In the beginning of our relationship we had sex all the time; to be honest we couldn’t keep our hands off of each other. I would stand in front of the mirror for hours getting ready each day. I would carefully lotion every inch of my skin, brush my teeth and hair, carefully apply my makeup just right. I would slowly put on my lip gloss so not to smudge it (even though I knew it wouldn’t stay on long) and curl my eyelashes. I would place shimmer on my collar bone and pose in every way known to man in front of the mirror to make sure everything was just as it should be. I would stuff my breasts into my perfect bra, slip on my cutest undies to match, and act as though it was effortless for me to look this way. He was in love with my body; I was in love with my body.
With all that loving going on it should not have been the surprise it was when we found out we were pregnant. As my body changed, he changed to. He started putting the lotion on my belly (yes even the parts covered in stretch marks) and on my feet as it wasn’t long before I became winded trying to reach them myself. My breasts grew and although they hurt I was so excited that they were so perfectly round. I felt like a hippo sometimes but he seemed to be more in love with my body than ever before. I would catch him staring and he couldn’t keep his hands off of me. His touch was more frequent but gentler. He held me like the most precious stone and we would lie for hours with our hands on my belly waiting to feel the flutters of our baby. It was magical.
Then, the unthinkable happened.
I did not give birth to a bouncing happy baby; I gave birth to a tiny sleeping angel. My whole world uprooted in an instant. My heart broke, but so did my body image, and my ideas on sex. I would stand in front of the mirror and think no more shimmer on my collar bone, which is where my baby should be. No more lip gloss, my lips should be kissing my baby. No more lotion or attention to detail. To me there was no point I was no longer his sexy lady, I was the lady that gave birth to a dead baby. How was that ever going to be attractive?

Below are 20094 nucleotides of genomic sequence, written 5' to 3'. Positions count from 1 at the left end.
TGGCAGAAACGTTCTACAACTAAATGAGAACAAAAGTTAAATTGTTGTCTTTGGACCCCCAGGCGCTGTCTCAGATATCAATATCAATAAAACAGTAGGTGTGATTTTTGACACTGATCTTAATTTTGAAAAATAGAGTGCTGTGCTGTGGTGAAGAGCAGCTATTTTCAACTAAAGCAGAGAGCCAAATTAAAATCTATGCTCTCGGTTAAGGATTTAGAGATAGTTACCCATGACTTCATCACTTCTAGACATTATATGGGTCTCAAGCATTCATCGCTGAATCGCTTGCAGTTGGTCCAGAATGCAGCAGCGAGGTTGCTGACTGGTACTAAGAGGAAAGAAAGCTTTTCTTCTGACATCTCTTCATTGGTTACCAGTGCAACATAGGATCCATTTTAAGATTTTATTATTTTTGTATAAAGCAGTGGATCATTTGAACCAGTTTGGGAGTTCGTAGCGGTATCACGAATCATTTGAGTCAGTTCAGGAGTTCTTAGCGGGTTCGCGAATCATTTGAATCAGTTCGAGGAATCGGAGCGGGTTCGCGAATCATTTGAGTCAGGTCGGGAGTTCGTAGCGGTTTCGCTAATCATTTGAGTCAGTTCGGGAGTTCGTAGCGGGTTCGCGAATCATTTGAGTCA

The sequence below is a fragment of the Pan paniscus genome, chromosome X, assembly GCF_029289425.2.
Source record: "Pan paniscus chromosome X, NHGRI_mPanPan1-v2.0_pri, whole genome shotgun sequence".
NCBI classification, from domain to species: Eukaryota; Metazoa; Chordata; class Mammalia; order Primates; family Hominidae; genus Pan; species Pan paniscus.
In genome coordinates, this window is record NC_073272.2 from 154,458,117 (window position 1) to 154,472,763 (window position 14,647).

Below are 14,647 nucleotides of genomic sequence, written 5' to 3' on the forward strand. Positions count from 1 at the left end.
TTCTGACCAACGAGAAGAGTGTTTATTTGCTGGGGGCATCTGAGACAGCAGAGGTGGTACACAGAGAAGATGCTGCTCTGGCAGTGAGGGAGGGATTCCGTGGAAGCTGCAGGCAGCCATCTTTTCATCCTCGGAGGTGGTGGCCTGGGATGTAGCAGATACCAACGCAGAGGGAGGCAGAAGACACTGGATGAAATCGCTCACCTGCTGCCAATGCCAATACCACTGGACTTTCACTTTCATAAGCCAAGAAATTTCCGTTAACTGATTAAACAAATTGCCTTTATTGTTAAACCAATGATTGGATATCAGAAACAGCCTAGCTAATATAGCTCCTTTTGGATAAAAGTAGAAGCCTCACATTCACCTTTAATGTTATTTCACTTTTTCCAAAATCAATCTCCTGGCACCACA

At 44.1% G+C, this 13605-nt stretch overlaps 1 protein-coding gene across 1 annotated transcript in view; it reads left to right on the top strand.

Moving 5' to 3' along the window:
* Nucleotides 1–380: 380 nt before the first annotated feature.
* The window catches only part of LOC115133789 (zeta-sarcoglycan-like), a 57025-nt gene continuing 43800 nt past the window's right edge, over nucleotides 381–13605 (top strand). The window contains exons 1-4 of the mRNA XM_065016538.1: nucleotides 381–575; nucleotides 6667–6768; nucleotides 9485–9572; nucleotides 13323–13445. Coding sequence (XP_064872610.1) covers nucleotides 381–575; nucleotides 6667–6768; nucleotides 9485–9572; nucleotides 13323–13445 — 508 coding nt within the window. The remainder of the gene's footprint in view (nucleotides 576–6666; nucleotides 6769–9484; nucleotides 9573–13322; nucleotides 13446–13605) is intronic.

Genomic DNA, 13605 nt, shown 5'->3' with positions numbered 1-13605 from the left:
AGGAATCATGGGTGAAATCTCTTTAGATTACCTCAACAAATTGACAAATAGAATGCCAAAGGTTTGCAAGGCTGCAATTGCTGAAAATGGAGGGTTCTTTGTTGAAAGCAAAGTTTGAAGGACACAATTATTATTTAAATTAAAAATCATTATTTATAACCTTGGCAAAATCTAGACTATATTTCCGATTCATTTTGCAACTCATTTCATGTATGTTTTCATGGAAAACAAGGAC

After things calmed down, and I had completed my six weeks physical healing time I thought I would love to just curl up in his arms again, but that wasn’t the case. The first time he tried to kiss me (in a more than just a peck way) I froze. I felt my body tense, my heart pound in fear…why would he try to kiss me? Did he not understand that our baby had died inside of me? That I was broken and unworthy? I forced myself to snuggle up into that sexy little curve of his armpit and lay there as he softly tickled my shoulder. It lasted a whole five minutes before I made an excuse to get up.
For months I would look in the mirror and critique every inch of me. I hated my body and sex was the last thing on my mind.
So many things I would degrade myself about. It’s one thing to have a “Mommy Body” but it was another to have it without a baby.
My breasts leaked for weeks and all I could do was hate it, hate my body, did my body not understand that my baby had died inside of it? Who the hell was going to get rid of these stretch marks (or proof I tried and failed as I saw them)? I finally just stopped, I stopped looking in the mirror, I stopped brushing my hair, I stopped putting on makeup, and I stopped wearing cute undies and went for granny panties and sports bras…let’s see him find that sexy.
He was respectful, and never forceful, but he also never gave up. He would tell me he loved me and that I was beautiful to him. He would still smack my butt when I walked by him and I was constantly catching him staring down my shirt with every opportunity he had.
Then one day, as I dried off after my shower, I looked over and saw my lotion bottle all dusty. I reached up and slowly lotioned every inch of my skin. I walked out of the bathroom happy and feeling a bit like a woman again. As the days went by I continued to lotion, and one day I just stood there naked in front of my mirror staring at my new bereaved mother’s body. I first looked at my eyes, and I thought they looked so hallow and sad. So, I put some shadow on them, stuck my eyeliner pencil in and drug it across, I then topped it off with a bit of mascara. It felt good.
The days turned into weeks and I slowly got back into my routine of primping, but I still could not let him touch me.
Then, a breakthrough! I looked in the mirror, again naked, and I found myself speaking out loud (thankfully no one was home but me). The words just rolled out of my mouth “I am sexy”.